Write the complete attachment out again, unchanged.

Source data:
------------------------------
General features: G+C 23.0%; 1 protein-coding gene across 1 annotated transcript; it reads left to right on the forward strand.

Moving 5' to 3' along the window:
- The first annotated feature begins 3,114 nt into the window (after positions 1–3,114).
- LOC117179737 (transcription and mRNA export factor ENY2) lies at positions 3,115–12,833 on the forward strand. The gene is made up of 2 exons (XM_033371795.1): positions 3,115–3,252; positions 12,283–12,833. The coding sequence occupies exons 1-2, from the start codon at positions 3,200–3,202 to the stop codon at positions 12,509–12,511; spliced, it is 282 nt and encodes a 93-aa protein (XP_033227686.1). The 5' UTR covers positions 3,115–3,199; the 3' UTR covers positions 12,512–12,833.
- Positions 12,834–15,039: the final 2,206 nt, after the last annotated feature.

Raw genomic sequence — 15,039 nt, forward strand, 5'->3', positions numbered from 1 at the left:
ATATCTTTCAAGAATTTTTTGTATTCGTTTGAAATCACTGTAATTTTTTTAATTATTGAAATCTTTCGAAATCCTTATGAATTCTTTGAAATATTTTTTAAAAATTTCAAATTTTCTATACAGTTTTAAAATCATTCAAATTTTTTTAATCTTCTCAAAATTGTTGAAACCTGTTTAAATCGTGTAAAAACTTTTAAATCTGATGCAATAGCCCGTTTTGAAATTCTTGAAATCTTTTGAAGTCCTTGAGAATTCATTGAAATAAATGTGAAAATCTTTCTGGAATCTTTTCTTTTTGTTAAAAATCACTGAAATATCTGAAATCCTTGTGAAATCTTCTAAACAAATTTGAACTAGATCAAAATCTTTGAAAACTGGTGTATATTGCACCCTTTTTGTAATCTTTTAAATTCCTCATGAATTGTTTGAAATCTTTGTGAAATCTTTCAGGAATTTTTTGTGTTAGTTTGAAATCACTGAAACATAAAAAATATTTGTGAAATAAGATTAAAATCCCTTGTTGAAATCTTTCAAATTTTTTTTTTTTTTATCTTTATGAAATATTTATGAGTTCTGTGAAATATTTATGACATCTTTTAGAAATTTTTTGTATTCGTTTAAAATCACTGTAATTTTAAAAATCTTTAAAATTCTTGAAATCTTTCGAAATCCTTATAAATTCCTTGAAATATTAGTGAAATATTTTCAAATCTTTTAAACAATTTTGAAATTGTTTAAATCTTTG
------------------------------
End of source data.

General features: G+C 23.0%; 1 protein-coding gene across 1 annotated transcript; it reads left to right on the forward strand.

Moving 5' to 3' along the window:
- The first annotated feature begins 3,114 nt into the window (after positions 1–3,114).
- LOC117179737 (transcription and mRNA export factor ENY2) lies at positions 3,115–12,833 on the forward strand. The gene is made up of 2 exons (XM_033371795.1): positions 3,115–3,252; positions 12,283–12,833. The coding sequence occupies exons 1-2, from the start codon at positions 3,200–3,202 to the stop codon at positions 12,509–12,511; spliced, it is 282 nt and encodes a 93-aa protein (XP_033227686.1). The 5' UTR covers positions 3,115–3,199; the 3' UTR covers positions 12,512–12,833.
- Positions 12,834–15,039: the final 2,206 nt, after the last annotated feature.

Raw genomic sequence — 15,039 nt, forward strand, 5'->3', positions numbered from 1 at the left:
ATATCTTTCAAGAATTTTTTGTATTCGTTTGAAATCACTGTAATTTTTTTAATTATTGAAATCTTTCGAAATCCTTATGAATTCTTTGAAATATTTTTTAAAAATTTCAAATTTTCTATACAGTTTTAAAATCATTCAAATTTTTTTAATCTTCTCAAAATTGTTGAAACCTGTTTAAATCGTGTAAAAACTTTTAAATCTGATGCAATAGCCCGTTTTGAAATTCTTGAAATCTTTTGAAGTCCTTGAGAATTCATTGAAATAAATGTGAAAATCTTTCTGGAATCTTTTCTTTTTGTTAAAAATCACTGAAATATCTGAAATCCTTGTGAAATCTTCTAAACAAATTTGAACTAGATCAAAATCTTTGAAAACTGGTGTATATTGCACCCTTTTTGTAATCTTTTAAATTCCTCATGAATTGTTTGAAATCTTTGTGAAATCTTTCAGGAATTTTTTGTGTTAGTTTGAAATCACTGAAACATAAAAAATATTTGTGAAATAAGATTAAAATCCCTTGTTGAAATCTTTCAAATTTTTTTTTTTTTTATCTTTATGAAATATTTATGAGTTCTGTGAAATATTTATGACATCTTTTAGAAATTTTTTGTATTCGTTTAAAATCACTGTAATTTTAAAAATCTTTAAAATTCTTGAAATCTTTCGAAATCCTTATAAATTCCTTGAAATATTAGTGAAATATTTTCAAATCTTTTAAACAATTTTGAAATTGTTTAAATCTTTG